Home Health Care Impetus Stock Watch: Diplomat Pharmacy Inc (NYSE:DPLO)

Impetus Stock Watch: Diplomat Pharmacy Inc (NYSE:DPLO)


Shares of Diplomat Pharmacy Inc (NYSE:DPLO) ended Tuesday session in red amid volatile trading. The shares closed down -0.35 points or -2.43% at $14.05 with 1,000,570 shares getting traded. Post opening the session at $14.48, the shares hit an intraday low of $14.02 and an intraday high of $14.57 and the price vacillated in this range throughout the day. The company has a market cap of $944.79 million and the numbers of outstanding shares have been calculated to be 66.73 million shares.

Diplomat Pharmacy Inc (DPLO) declared recently that it will be dispensing DARZALEX® (daratumumab) in combination with REVLIMID® (lenalidomide) and dexamethasone or with VELCADE® (bortezomib) and dexamethasone.

DARZALEX was recently approved by the Food and Drug Administration to treat patients with multiple myeloma who have received at least one other treatment.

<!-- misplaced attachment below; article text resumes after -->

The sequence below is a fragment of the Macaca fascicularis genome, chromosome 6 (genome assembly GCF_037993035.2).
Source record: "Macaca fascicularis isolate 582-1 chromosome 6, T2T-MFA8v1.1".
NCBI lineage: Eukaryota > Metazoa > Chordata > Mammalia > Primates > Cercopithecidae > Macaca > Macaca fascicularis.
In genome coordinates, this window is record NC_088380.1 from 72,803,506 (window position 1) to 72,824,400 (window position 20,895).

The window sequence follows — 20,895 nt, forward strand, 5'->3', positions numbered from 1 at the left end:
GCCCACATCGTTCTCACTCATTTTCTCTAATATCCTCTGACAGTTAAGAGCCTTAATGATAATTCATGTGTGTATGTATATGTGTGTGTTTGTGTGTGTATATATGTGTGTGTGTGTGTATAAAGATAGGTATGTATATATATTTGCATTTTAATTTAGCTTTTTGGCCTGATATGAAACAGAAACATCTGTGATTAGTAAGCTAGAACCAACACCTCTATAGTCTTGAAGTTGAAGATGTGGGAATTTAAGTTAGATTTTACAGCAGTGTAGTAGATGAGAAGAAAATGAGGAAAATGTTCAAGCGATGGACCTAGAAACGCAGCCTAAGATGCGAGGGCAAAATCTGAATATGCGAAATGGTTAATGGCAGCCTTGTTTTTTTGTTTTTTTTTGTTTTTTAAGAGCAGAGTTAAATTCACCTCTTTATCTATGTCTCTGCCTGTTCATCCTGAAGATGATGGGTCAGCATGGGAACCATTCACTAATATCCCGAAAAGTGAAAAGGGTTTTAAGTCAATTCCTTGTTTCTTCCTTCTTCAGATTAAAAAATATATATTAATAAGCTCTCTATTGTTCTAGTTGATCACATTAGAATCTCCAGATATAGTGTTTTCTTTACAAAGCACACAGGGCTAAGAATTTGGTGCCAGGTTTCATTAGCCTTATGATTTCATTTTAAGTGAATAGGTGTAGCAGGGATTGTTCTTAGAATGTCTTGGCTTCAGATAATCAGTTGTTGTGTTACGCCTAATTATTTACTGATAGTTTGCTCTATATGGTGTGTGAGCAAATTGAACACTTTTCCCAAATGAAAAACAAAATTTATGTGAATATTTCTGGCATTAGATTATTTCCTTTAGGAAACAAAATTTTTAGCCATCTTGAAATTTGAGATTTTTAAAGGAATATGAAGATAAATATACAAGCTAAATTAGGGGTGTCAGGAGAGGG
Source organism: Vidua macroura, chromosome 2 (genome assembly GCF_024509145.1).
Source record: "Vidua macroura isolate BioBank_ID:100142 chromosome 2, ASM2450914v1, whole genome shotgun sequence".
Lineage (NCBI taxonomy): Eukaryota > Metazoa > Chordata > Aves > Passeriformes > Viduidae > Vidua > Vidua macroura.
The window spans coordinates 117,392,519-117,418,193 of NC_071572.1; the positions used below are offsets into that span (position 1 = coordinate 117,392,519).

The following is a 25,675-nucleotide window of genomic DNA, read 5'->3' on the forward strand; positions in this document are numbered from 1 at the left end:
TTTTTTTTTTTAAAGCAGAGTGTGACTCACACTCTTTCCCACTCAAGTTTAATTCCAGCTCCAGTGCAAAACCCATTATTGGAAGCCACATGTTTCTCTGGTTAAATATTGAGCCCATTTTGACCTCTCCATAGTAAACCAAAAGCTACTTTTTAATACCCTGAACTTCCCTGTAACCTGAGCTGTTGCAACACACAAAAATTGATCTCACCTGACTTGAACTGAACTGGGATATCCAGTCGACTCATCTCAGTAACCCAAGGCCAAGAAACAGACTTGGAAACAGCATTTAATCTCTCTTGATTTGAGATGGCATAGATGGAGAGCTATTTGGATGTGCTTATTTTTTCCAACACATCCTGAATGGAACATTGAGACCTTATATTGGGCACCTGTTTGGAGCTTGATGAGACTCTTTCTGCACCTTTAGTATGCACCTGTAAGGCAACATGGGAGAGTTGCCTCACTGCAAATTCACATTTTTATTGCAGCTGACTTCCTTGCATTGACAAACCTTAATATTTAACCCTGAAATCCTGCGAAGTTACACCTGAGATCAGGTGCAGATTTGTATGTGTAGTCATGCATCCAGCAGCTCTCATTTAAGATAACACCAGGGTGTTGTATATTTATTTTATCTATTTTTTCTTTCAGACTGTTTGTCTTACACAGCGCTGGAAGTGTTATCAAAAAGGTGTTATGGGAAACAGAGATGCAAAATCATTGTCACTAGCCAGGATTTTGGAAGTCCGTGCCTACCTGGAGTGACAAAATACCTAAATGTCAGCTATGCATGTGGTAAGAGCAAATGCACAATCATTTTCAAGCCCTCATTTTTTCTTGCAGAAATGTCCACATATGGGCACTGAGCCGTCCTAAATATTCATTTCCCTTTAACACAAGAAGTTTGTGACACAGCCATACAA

The FDA had formerly approved DARZALEX to treat patients who have received three prior lines of therapy, counting a proteasome inhibitor (PI) and an immunomodulatory agent, or those who are resistant to both a PI and an immunomodulatory agent.

DARZALEX is a monoclonal antibody that works with the immune system. It attaches to a protein called CD38, on the surface of many myeloma cells. Once DARZALEX attaches to the CD38 protein, it assists the immune system find and kill myeloma cells. DARZALEX is the first anti-CD38 in the world approved for humans.

“At Diplomat, we are focused on providing excellent care to every single patient,” said Paul Urick, Diplomat’s president. “With DARZALEX, we are able to offer a treatment to our multiple myeloma patients who have tried at least one other therapy. Along the way, our oncology team of pharmacists, nurses, and care coordinators works hard to provide a consistent high level of care to support them at all times as they grapple with multiple myeloma.”

Multiple myeloma is a hematological (blood) cancer in which malignant plasma cells form in the bone marrow, producing abnormal proteins. Because plasma cells circulate widely in the body, they can affect many bones and result in compression fractures, lytic bone lesions, and related pain. According to the American Cancer Society, about 30,330 Americans will be diagnosed with multiple myeloma in 2016.